Unless you’ve been doing some serious off-the-grid me-time, you’re probably aware of the heated controversy between Apple and the FBI. But there’s been so much hype in the media and elsewhere that it’s hard to know who to believe about what.
Here are the main facts, according to knowledgeable people. Terrorists Syed Farook and his wife, Tashfeen Malik, used an Apple iPhone 5c on the day they murdered 14 people in a San Bernardino terrorist attack last December.
Ten And Done
That phone was recovered intact, but the Feds don’t know the passcode. The phone runs on Apple’s latest operating system, iOS 9, and is encrypted. Without the password, the phone can’t be opened, even by Apple. If more than ten attempts are made to unlock the phone, it automatically erases all its data. More than 90 percent of all iPhones run on iOS 8 or newer, which enable those phones to be encrypted.
The FBI has asked Apple to unlock the phone, but so far the tech giant has refused. The fact is, Apple does not currently have the ability to unlock encrypted phones. Now the Feds have a court order telling Apple that it must provide assistance that would allow the FBI to override the phone’s built-in erasing feature. So far, Apple is steadfastly refusing to make any effort to abide by the court order.
Is Apple Rotten?
So, what’s the problem with Apple? Is Tim Cook, Apple’s CEO, blowing the whole thing out of proportion? Bill Gates, the founder of Microsoft, has weighed in. He is among those suggesting Apple should go along with the Fed’s request.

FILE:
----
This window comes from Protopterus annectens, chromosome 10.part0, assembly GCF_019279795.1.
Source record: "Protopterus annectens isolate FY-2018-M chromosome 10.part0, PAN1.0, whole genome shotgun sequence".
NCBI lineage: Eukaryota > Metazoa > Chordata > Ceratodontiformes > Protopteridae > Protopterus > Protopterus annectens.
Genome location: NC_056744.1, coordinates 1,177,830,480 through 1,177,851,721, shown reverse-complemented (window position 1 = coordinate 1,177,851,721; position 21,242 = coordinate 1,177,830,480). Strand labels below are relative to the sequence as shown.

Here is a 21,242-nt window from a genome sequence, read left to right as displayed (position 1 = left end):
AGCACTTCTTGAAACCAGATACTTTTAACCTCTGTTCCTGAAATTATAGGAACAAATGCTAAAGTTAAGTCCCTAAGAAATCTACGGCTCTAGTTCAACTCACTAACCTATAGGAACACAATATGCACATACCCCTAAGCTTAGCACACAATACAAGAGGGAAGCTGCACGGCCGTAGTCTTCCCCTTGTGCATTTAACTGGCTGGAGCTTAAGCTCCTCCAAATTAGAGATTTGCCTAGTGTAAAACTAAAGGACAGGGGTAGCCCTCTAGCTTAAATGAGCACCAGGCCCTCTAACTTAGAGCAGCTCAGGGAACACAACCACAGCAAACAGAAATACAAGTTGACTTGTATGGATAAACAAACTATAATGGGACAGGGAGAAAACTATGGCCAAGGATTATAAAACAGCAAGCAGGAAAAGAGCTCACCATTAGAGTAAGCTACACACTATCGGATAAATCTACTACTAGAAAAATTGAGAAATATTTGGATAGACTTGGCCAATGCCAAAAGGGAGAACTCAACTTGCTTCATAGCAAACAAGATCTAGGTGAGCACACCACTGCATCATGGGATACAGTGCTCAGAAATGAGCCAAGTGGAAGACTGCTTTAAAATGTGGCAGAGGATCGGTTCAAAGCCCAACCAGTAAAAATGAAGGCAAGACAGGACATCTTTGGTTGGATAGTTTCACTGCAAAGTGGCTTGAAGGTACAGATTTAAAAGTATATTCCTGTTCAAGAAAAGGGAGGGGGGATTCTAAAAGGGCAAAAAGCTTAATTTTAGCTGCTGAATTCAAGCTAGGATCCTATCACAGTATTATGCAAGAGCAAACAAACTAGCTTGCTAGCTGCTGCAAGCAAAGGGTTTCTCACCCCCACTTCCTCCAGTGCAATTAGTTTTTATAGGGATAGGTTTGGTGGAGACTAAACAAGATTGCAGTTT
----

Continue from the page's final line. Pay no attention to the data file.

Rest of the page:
A lot of reasonable people are asking themselves these and other seemingly valid questions. Like, why doesn’t Apple just create the software and let the FBI crack open the locked iPhone? After all, haven’t they unlocked iPhones for law enforcement many times before? What’s the big deal?
One Bad Apple Could Ruin The Bunch
At the heart of the issue is the ability to extract data from an iPhone without having to unlock it, which Apple could do before they created iOS 8 (the first operating system that made their phones hack-proof). Those pre-iOS 8 phones are the ones Apple was opening for law enforcement.
But here’s the thing, and this is an important point – Apple extracted data from those iPhones. It did not unlock them. The difference may seem subtle, but it’s not. In short, Apple never did in the past what the Feds are now asking it to do.
First A Nibble, Then A Big Bite?
Cook is claiming if the FBI can force Apple to hack one iPhone, where will it end? He asserts the Fed’s demands set a dangerous pattern. He and others claim that the FBI, NSA, and other organizations want to establish a legal precedent that would, in the future, allow them to force tech companies to give them access to their end-to-end encryption algorithms for any device. This would make it easier for the government to gain access to those devices whenever the need arises. Or, as some fear, whenever they want.
Apple says the “backdoor” the Feds have asked them to develop to unlock one iPhone 5c would work on every type of phone they currently sell. They consider the backdoor akin to opening a Pandora’s box of potential problems, making it too dangerous to create. They say any good hacker might gain access to the backdoor software once it’s been created, even if it was created to unlock only one phone.
Is Apple All About The Green?
Critics claim Apple is balking purely for economic reasons. They say Apple wants to be able to market their iPhones, iPads and other devices as hack-proof and entirely private. Safe from prying eyes, government or otherwise.
Critics also say Apple is afraid that once they create a backdoor, they’ll be subject to pressure from China, Russia, and other foreign governments to provide the software or face economic pressure, including a full boycott of their products.
These are some of the important issues at stake, along with many nuanced legal questions raised by the controversy. Right now people seem about evenly divided on the subject.
Where do you stand?